901. Why must the radiation source for fluorescence spectrometry be more powerful than for absorption spectroscopy?
A. Because the magnitude of the output signal is proportional to the power of the incident radiation
B. Because the sample won’t fluoresce if the incident radiation is of low power
C. To allow for scattering by the sample
D. None of the above

902. Why do fluorescence spectrometers often use double-beam optics?
A. So a reference solution can be used
B. To compensate for beam attenuation by the monochromator
C. To compensate for power fluctuations in the radiation source
D. All of the above

903. For a molecule to absorb IR, why must the molecule’s vibrations cause fluctuations in the dipole moment of the molecule?
A. Because a change in dipole moment lowers the energy required for electronic transitions
B. Because for absorption to occur, the radiation must interact with the electric field caused by changing dipole moment
C. Because fluctuations in the dipole moment allow the molecule to deform by bending and stretching
D. All of the above

904. Internal conversion is where
A. the spin of an excited electron reverses, changing the state of the molecule (from singlet state to triplet state or vice versa)
B. A molecule converts its excess energy to light, and emits a photon
C. A molecule converts excess electronic energy to vibrational energy
D. none of the above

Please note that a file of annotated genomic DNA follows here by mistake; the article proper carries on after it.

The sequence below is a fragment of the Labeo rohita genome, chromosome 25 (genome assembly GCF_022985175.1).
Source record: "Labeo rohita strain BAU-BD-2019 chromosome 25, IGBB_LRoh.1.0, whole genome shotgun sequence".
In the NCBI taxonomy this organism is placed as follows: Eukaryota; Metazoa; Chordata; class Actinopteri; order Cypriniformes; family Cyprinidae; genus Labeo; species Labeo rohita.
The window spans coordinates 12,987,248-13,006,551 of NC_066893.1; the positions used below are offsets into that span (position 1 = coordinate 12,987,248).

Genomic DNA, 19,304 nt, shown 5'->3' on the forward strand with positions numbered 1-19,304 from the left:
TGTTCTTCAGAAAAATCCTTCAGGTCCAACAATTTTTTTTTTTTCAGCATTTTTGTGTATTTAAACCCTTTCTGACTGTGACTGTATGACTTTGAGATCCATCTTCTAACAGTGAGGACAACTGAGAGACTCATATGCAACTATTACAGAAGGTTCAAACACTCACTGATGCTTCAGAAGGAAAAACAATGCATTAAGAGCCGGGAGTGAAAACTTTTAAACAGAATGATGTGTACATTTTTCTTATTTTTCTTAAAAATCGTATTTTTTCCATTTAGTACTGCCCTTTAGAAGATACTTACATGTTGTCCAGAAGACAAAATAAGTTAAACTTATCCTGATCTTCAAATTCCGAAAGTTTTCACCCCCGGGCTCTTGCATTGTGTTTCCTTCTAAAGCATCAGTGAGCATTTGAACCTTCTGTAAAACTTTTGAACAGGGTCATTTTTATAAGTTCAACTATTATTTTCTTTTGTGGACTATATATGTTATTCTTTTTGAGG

905. Why phosphorescence measurements are usually made at a low temperature?
A. To prevent thermal degradation of the phosphorescent species
B. To promote phosphorescence by slowing the rate of radiationless transfer processes
C. To increase the efficiency of the detector
D. To decease the efficiency of detector

906. Fluorescence occurs when
A. a molecule returns to the electronic ground state from an excited triplet state by losing it’s excess energy as a photon
B. a molecule returns to the electronic ground state from an excited singlet state by losing it’s excess energy as a photon
C. a molecule lowers its vibrational energy by losing it’s excess energy as a photon
D. none of the above

907. Thin layer chromatography is
A. partition chromatography
B. electrical mobility of ionic species
C. adsorption chromatography
D. none of the above

908. In gas chromatography, the basis for separation of the components of the volatile material is the difference in
A. partition coefficients
B. conductivity
C. molecular weight
D. molarity

909. In reverse phase chromatography, the stationary phase is made
A. non-polar
B. polar
C. either non-polar or polar
D. none of these

910. Ion exchange chromatography is based on the
A. electrostatic attraction
B. electrical mobility of ionic species
C. adsorption chromatography
D. partition chromatography

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